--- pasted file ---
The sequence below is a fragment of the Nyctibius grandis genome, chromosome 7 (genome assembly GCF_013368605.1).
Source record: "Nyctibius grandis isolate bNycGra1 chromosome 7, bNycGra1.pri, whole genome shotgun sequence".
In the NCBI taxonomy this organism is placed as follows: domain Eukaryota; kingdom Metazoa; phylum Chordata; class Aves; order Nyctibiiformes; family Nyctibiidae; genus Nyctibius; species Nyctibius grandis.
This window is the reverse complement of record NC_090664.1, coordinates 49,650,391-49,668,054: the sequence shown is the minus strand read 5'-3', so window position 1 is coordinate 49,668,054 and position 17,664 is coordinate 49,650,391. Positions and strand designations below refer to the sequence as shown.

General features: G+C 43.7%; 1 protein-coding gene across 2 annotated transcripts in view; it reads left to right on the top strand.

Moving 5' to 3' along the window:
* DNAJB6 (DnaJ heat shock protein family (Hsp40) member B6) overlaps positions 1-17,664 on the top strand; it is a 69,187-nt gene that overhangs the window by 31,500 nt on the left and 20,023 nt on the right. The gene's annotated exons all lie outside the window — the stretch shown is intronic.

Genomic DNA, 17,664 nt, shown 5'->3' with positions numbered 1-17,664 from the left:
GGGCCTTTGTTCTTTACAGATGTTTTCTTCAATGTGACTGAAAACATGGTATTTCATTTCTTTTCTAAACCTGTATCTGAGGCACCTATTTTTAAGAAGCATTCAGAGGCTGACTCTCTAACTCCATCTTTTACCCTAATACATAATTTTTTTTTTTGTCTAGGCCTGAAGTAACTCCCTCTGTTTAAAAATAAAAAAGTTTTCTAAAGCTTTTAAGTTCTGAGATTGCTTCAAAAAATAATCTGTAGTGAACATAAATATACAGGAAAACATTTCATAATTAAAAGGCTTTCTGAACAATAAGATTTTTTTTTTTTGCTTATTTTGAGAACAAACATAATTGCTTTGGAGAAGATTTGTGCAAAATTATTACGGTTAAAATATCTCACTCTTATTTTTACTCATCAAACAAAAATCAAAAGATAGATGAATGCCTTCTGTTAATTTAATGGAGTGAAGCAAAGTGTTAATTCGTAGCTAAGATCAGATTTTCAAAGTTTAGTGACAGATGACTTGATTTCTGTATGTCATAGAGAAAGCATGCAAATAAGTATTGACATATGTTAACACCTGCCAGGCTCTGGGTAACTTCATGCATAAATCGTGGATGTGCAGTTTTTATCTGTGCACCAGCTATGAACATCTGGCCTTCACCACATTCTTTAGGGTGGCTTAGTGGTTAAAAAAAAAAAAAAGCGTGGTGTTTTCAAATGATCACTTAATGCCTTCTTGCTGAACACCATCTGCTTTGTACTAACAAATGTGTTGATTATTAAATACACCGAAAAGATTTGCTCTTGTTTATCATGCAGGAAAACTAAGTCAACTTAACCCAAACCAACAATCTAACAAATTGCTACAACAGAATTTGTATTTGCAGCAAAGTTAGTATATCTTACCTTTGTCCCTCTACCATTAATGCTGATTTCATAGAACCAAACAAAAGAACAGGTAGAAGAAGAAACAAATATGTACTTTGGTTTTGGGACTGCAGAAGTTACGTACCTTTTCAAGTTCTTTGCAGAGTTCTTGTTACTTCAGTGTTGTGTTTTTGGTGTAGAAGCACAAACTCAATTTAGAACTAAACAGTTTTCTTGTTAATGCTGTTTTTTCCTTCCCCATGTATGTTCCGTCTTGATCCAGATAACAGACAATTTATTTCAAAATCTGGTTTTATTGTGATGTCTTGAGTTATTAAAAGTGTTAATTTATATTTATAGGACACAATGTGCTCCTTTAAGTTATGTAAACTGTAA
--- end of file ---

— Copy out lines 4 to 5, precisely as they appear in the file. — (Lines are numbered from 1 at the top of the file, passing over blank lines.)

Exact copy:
This window is the reverse complement of record NC_090664.1, coordinates 49,650,391-49,668,054: the sequence shown is the minus strand read 5'-3', so window position 1 is coordinate 49,668,054 and position 17,664 is coordinate 49,650,391. Positions and strand designations below refer to the sequence as shown.

General features: G+C 43.7%; 1 protein-coding gene across 2 annotated transcripts in view; it reads left to right on the top strand.